Filing season was not the only thing compressed; a long-term trend of consolidation in the industry continued, meaning fewer software products garnered enough responses this year to be included in this analysis and thus are included as “major” products. Only eight software products passed the cutoff of being used by at least 1% of the respondents who said they prepared tax returns for a fee in 2013, versus 10 products in 2012. One of them, TaxWorks, just met that threshold in 2013 but was excluded from the analysis because Thomson Reuters has acquired the brand from RedGear Technologies and is discontinuing it, offering users a special renewal pricing offer and transition resources for its UltraTax CS. Intuit’s TurboTax and 2nd Story Software’s TaxACT, while getting enough responses in 2012 to be included that year for the first time, did not repeat that showing for 2013.
As in previous years, a majority of respondents used three products, ProSystem fx Tax (CCH), Lacerte (Intuit), and UltraTax CS, used by, respectively, 26%, 21%, and 20% of respondents. Other software packages included in this analysis and percentage of respondents using them were ATX (11%), ProSeries (Intuit) (9%), Drake (Drake Software) (7%), and Thomson Reuters’s GoSystem Tax RS (3.5%).
Likes and Dislikes
Users of Drake software reported the highest price satisfaction; 49% of its users reported price as its best attribute, the same as in 2012 (see Exhibit 2). Despite ATX’s problems this year, many users (41%) rated its price as its best feature. Users of the “big three” products, on the other hand, again, as in 2012, ranked price as a major dislike: Lacerte, 62%; UltraTax CS, 56%; and ProSystem fx, 48% (see Exhibit 3). Those three ranked high, however, in esteem for their accuracy, ease of use, and number of forms/comprehensiveness (see Exhibit 2). The biggest dislikes for the budget-conscious Drake and ATX users were lack of tax research included in the package (Drake, 21%) and support (ATX, 34%—but see problems described above; last year, this feature was disliked by only 14% of respondents).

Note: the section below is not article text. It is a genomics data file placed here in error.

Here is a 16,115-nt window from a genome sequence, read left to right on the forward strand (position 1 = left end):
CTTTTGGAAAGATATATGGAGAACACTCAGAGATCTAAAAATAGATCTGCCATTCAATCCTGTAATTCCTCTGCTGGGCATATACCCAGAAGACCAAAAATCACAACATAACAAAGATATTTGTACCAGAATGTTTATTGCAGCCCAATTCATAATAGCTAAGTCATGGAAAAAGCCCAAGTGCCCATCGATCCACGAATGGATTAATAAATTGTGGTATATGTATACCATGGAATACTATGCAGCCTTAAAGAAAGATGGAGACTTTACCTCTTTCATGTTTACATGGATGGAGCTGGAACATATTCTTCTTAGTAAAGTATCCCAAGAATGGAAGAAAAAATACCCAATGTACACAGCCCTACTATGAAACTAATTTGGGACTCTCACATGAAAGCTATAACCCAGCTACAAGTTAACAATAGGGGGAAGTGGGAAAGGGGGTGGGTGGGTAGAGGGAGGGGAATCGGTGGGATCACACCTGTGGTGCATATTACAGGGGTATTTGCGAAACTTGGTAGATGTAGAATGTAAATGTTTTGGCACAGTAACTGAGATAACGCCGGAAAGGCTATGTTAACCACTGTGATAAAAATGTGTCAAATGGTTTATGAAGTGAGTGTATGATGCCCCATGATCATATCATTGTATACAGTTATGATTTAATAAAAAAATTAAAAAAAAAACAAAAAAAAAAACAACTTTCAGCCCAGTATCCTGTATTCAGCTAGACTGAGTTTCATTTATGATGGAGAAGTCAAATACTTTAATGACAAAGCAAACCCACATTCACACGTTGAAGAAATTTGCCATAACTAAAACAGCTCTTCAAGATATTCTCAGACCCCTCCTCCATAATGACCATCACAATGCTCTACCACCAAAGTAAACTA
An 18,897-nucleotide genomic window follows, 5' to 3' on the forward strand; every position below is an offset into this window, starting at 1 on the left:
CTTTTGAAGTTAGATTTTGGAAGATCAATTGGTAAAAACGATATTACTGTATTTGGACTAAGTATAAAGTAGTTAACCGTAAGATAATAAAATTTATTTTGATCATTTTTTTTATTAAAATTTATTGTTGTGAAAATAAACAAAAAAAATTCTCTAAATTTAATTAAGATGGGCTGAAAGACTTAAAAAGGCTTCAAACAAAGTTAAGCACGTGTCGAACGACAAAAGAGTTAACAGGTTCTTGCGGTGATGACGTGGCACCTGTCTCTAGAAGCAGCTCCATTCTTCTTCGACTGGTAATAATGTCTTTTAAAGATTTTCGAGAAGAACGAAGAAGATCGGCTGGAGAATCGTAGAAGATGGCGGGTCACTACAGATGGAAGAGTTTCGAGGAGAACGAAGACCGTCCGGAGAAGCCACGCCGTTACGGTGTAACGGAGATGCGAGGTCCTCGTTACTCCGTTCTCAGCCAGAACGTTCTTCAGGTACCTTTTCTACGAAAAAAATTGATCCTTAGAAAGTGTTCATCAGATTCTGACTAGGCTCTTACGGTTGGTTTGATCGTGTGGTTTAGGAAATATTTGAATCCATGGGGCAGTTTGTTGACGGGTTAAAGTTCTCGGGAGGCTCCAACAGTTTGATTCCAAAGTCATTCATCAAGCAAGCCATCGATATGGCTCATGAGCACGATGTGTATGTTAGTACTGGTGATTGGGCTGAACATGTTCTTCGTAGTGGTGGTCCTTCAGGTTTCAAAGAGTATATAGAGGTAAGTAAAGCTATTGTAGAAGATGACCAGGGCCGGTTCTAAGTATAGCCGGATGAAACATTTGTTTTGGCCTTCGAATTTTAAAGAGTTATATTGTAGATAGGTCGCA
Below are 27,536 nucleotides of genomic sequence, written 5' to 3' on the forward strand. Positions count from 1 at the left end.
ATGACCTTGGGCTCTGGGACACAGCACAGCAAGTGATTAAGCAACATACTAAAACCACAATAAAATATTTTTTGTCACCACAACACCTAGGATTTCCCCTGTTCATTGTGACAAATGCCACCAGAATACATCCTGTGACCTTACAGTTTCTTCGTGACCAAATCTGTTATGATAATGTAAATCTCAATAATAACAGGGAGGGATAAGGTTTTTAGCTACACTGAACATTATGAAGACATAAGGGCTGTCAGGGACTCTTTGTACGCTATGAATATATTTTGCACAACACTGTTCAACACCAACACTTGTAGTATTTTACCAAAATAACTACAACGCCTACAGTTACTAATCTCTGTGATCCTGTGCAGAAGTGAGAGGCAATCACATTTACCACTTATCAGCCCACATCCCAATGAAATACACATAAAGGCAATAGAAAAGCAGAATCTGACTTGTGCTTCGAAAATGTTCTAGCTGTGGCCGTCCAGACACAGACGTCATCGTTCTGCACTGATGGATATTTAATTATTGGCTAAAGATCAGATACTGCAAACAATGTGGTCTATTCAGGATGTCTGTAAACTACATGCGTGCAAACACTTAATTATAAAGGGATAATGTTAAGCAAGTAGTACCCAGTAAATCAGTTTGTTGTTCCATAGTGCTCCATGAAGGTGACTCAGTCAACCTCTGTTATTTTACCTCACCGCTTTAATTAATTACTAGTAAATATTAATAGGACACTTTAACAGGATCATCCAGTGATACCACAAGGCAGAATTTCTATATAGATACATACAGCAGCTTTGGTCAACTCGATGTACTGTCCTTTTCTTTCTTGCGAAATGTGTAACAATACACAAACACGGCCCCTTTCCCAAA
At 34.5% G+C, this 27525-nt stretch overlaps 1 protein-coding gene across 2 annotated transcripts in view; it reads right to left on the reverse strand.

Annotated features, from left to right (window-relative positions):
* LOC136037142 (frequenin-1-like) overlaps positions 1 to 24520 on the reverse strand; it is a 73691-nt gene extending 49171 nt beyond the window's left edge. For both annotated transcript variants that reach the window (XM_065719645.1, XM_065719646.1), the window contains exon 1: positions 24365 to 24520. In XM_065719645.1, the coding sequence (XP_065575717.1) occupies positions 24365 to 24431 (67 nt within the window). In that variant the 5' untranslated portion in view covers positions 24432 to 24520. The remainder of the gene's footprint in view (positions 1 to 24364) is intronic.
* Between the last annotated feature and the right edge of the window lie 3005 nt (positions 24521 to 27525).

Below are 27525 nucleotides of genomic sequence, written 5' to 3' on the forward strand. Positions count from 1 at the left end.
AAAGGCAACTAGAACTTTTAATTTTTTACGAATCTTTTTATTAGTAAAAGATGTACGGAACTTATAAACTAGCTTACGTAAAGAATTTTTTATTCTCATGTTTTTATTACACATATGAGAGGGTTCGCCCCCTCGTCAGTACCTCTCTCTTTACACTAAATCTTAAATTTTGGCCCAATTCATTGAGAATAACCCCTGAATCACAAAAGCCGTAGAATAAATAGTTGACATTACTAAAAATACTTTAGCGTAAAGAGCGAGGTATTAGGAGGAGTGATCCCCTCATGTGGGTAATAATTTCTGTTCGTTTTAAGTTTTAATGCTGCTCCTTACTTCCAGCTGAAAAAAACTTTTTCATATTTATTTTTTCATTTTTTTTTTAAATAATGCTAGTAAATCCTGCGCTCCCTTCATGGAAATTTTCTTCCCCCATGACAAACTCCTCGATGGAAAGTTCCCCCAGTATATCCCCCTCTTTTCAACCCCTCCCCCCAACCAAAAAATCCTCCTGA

Asked specifically about ease of use, respondents ranking their software highest on a five-point scale (with 5 being the easiest to use) were Lacerte and Drake (both 4.4—see Exhibit 1). UltraTax CS users ranked their software higher than those of other major products in its integration with other accounting software (average 4.1 out of 5), with ATX ranking lowest at 2.36 (last year, it was 3.1). UltraTax CS also ranked highest in users reporting it contained all needed forms (92%) and in ease of importing data (4.1 out of 5). Among users who ran a conversion package (972 for all major products), Drake and Lacerte users reported the highest satisfaction with that process, an average 4.2 and 4.1 out of 5, respectively.
When respondents were asked whether they planned to use the same software next year, the highest percentage of “yes” responses were from users of UltraTax CS at 92% and Drake at 90% (both the same as last year). ProSystem fx users were close behind at 89%. Drake had the highest percentage of new adopters of any of the major products this year, with 22% of users saying they had switched to it this year, versus 6.7% for all major products. Price was the primary consideration for switching to Drake, with 31% of those new users saying it was a reason. The 52 respondents who said they had switched to ATX this year similarly identified price as a reason (35%). Of the 349 total “switchers” this year, the most frequent major product switched from was Lacerte (68), followed by ProSystem fx (65). A principal reason for switching from them was price (63% and 57% of former users, respectively; see Exhibit 4). Former users of UltraTax CS were just as likely to give price as a principal reason for having switched (62%).
Best for a New Practice